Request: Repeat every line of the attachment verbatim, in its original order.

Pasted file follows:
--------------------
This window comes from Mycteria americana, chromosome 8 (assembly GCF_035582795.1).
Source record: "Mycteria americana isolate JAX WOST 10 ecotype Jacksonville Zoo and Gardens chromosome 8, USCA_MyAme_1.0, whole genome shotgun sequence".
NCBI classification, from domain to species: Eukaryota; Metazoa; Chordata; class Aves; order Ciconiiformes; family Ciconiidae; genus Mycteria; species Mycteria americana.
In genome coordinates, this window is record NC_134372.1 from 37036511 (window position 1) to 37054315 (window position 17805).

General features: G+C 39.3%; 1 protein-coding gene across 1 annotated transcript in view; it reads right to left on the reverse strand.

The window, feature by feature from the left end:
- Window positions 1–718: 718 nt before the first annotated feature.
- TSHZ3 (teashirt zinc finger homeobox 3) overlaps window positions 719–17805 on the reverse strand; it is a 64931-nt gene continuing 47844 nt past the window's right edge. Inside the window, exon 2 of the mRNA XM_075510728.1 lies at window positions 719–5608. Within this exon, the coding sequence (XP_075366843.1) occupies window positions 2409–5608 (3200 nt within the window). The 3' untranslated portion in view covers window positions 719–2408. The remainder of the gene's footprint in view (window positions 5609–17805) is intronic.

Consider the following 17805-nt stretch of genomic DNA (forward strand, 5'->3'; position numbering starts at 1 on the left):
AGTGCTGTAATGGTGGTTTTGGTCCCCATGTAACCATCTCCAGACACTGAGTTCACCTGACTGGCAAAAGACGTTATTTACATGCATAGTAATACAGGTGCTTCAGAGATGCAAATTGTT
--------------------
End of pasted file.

This window comes from Mycteria americana, chromosome 8 (assembly GCF_035582795.1).
Source record: "Mycteria americana isolate JAX WOST 10 ecotype Jacksonville Zoo and Gardens chromosome 8, USCA_MyAme_1.0, whole genome shotgun sequence".
NCBI classification, from domain to species: Eukaryota; Metazoa; Chordata; class Aves; order Ciconiiformes; family Ciconiidae; genus Mycteria; species Mycteria americana.
In genome coordinates, this window is record NC_134372.1 from 37036511 (window position 1) to 37054315 (window position 17805).

General features: G+C 39.3%; 1 protein-coding gene across 1 annotated transcript in view; it reads right to left on the reverse strand.

The window, feature by feature from the left end:
- Window positions 1–718: 718 nt before the first annotated feature.
- TSHZ3 (teashirt zinc finger homeobox 3) overlaps window positions 719–17805 on the reverse strand; it is a 64931-nt gene continuing 47844 nt past the window's right edge. Inside the window, exon 2 of the mRNA XM_075510728.1 lies at window positions 719–5608. Within this exon, the coding sequence (XP_075366843.1) occupies window positions 2409–5608 (3200 nt within the window). The 3' untranslated portion in view covers window positions 719–2408. The remainder of the gene's footprint in view (window positions 5609–17805) is intronic.

Consider the following 17805-nt stretch of genomic DNA (forward strand, 5'->3'; position numbering starts at 1 on the left):
AGTGCTGTAATGGTGGTTTTGGTCCCCATGTAACCATCTCCAGACACTGAGTTCACCTGACTGGCAAAAGACGTTATTTACATGCATAGTAATACAGGTGCTTCAGAGATGCAAATTGTT